Melting Arctic ice may open the Northwest Passage in summer, which would cut 5,000 nautical miles (9,000 km) from shipping routes between Europe and Asia. This would be of particular benefit for supertankers which are too big to fit through the Panama Canal and currently have to go around the tip of South America. According to the Canadian Ice Service, the amount of ice in Canada's eastern Arctic Archipelago decreased by 15% between 1969 and 2004.[7]

In September 2007, the Arctic Ice Cap retreated far enough for the Northwest Passage to become navigable to shipping for the first time in recorded history.[8]

In August, 2008, melting sea ice simultaneously opened up the Northwest Passage and the Northern Sea Route, making it possible to sail around the Arctic ice cap.[9] The Northwest Passage opened August 25, 2008, and the remaining tongue of ice blocking the Northern Sea Route dissolved a few days later. Because of Arctic shrinkage, the Beluga Shipping group of Bremen, Germany, announced plans to send the first ship through the Northern Sea Route in 2009.[9]

Energy sector

Oil, coal and natural gas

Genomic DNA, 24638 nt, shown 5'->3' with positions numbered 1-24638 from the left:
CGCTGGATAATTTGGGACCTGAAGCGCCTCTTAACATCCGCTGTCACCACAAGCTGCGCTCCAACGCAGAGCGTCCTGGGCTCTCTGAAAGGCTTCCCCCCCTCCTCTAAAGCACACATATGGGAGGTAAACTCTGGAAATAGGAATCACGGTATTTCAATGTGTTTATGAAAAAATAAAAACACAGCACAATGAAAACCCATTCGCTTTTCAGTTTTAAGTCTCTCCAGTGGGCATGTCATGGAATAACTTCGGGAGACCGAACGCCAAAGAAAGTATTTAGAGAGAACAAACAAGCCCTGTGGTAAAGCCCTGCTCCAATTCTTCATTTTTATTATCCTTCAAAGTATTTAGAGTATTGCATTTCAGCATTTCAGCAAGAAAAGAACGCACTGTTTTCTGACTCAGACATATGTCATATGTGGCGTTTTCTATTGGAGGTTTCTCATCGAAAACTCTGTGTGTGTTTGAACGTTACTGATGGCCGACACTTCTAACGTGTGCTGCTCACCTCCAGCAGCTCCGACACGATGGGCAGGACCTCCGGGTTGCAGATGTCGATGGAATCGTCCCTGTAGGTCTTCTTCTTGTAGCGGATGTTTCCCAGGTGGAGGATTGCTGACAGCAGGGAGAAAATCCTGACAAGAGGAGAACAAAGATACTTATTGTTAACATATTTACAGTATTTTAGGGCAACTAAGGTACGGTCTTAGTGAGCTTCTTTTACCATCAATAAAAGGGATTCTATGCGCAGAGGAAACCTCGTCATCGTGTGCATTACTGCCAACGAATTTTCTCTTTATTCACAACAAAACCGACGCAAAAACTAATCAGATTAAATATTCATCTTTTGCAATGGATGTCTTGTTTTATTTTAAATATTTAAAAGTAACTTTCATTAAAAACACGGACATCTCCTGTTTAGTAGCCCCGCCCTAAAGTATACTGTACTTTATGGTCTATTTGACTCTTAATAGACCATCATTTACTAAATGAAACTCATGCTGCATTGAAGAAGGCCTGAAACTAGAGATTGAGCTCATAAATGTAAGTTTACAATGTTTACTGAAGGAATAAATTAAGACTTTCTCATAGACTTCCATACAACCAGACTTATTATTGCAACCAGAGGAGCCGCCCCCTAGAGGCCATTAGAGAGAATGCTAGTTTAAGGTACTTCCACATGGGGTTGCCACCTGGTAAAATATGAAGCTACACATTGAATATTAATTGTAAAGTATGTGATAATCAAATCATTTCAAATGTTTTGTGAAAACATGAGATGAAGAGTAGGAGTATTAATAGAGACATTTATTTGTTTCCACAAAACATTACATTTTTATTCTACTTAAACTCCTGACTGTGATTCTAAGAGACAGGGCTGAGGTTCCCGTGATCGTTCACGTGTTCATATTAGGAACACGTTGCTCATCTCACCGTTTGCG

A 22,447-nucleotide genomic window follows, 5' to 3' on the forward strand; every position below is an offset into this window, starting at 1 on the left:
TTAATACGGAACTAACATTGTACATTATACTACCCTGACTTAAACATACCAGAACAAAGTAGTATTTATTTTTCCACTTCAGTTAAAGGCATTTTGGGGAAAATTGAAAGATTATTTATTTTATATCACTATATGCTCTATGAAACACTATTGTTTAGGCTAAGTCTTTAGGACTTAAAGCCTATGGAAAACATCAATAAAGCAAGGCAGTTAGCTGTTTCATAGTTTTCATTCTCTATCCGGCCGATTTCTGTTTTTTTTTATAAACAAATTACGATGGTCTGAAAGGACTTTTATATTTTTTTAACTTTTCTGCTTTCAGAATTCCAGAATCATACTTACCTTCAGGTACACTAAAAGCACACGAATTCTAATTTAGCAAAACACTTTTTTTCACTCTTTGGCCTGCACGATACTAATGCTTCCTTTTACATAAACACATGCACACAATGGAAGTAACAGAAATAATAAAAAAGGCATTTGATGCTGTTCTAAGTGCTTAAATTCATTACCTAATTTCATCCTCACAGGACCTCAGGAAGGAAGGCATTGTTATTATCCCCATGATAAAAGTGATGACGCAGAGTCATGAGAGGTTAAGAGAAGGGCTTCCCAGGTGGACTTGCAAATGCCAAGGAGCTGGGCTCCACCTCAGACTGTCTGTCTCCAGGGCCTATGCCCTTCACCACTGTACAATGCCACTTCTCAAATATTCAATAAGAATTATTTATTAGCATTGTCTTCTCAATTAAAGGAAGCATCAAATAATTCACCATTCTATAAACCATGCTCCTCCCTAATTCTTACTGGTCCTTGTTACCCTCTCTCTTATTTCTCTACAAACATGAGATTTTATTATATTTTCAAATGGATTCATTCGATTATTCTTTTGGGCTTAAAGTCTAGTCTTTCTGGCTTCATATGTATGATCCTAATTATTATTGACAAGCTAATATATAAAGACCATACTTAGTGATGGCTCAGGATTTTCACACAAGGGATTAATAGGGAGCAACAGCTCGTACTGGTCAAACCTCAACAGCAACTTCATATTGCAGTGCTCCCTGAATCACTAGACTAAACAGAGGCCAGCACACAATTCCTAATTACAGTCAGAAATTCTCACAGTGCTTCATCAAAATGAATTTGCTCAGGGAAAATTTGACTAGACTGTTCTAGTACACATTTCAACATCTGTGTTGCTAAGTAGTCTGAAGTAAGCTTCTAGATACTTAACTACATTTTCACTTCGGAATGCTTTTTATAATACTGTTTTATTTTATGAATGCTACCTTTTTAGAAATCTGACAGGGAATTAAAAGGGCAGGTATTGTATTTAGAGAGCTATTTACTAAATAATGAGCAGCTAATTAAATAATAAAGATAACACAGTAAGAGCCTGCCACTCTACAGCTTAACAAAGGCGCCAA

Oil and natural gas infrastructure is vulnerable to the effects and climate change and the increased risk of disasters such as storms, cyclones, flooding and long-term increases in sea level.[10] Minising these risks by building in less-disaster prone areas can be expensive and impossible in countries with coastal locations or island states.[10] Secondly, all thermal power plants depend on water to cool them.[10] This has to be fresh water as salt water can be corrosive.[10] Not only is there increased demand for fresh water, but climate change can increase the likelihood of drought and fresh water shortages.[10] Thirdly, another impact for thermal power plants is that increasing the temperatures in which they operate reduces their efficiency and hence their output.[10] Fourthly, the source of oil often comes from areas prone to high natural disaster risks, such as tropical storms, hurricanes, cyclones and floods.[10] An example is that of Hurricane Katrina's impact on oil extraction in the Gulf of Mexico, as it destroyed 126 oil and gas platforms and damaged 183 more.[10]